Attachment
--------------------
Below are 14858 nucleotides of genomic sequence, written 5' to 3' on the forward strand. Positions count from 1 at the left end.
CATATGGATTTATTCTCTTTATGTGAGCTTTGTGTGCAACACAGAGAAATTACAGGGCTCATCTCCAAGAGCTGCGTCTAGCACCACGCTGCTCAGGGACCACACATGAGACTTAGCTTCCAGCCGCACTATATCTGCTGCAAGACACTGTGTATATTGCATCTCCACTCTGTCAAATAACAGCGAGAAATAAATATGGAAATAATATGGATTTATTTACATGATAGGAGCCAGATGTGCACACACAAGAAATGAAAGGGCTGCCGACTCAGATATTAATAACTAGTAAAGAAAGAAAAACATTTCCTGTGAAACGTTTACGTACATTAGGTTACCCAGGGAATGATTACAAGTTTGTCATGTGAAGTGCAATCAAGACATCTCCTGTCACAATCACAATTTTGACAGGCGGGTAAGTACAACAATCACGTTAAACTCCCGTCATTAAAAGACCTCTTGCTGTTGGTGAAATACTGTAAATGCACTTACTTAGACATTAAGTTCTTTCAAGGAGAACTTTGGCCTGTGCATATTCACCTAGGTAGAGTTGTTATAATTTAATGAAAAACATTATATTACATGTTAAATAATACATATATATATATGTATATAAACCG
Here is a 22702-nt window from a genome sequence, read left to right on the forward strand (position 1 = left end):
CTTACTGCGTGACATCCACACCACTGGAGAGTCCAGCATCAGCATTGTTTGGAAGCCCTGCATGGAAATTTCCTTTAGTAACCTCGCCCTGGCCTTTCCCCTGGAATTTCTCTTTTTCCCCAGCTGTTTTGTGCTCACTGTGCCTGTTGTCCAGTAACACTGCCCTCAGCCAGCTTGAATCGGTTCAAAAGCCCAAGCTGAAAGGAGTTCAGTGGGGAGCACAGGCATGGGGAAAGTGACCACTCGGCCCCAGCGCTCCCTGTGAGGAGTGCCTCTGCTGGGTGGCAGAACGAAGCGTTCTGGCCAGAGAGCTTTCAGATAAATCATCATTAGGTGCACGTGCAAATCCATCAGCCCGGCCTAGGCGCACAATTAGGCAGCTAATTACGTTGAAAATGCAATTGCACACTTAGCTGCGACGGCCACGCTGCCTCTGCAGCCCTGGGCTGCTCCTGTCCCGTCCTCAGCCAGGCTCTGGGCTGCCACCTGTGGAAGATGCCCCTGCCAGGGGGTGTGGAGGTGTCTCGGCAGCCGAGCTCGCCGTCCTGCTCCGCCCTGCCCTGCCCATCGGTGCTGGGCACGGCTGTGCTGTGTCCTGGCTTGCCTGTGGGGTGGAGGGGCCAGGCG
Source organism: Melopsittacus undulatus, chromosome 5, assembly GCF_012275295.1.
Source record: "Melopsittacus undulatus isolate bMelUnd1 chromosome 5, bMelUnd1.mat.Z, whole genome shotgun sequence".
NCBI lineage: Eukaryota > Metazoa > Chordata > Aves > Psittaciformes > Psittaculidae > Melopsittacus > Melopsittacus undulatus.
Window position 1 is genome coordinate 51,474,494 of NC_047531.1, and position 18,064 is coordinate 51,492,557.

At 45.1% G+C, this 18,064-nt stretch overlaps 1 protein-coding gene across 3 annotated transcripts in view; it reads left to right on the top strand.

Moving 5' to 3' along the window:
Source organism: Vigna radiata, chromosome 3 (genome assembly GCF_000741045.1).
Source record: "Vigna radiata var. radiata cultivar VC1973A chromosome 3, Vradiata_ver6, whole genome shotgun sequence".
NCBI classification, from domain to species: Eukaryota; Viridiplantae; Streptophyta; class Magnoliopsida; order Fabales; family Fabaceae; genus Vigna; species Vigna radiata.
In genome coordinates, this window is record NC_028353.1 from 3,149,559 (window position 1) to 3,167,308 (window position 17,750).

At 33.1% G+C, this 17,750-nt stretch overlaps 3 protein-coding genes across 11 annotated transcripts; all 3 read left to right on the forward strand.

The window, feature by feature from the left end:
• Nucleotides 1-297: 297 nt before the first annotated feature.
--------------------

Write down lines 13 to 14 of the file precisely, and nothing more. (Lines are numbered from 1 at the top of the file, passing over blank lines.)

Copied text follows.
NCBI classification, from domain to species: Eukaryota; Viridiplantae; Streptophyta; class Magnoliopsida; order Fabales; family Fabaceae; genus Vigna; species Vigna radiata.
In genome coordinates, this window is record NC_028353.1 from 3,149,559 (window position 1) to 3,167,308 (window position 17,750).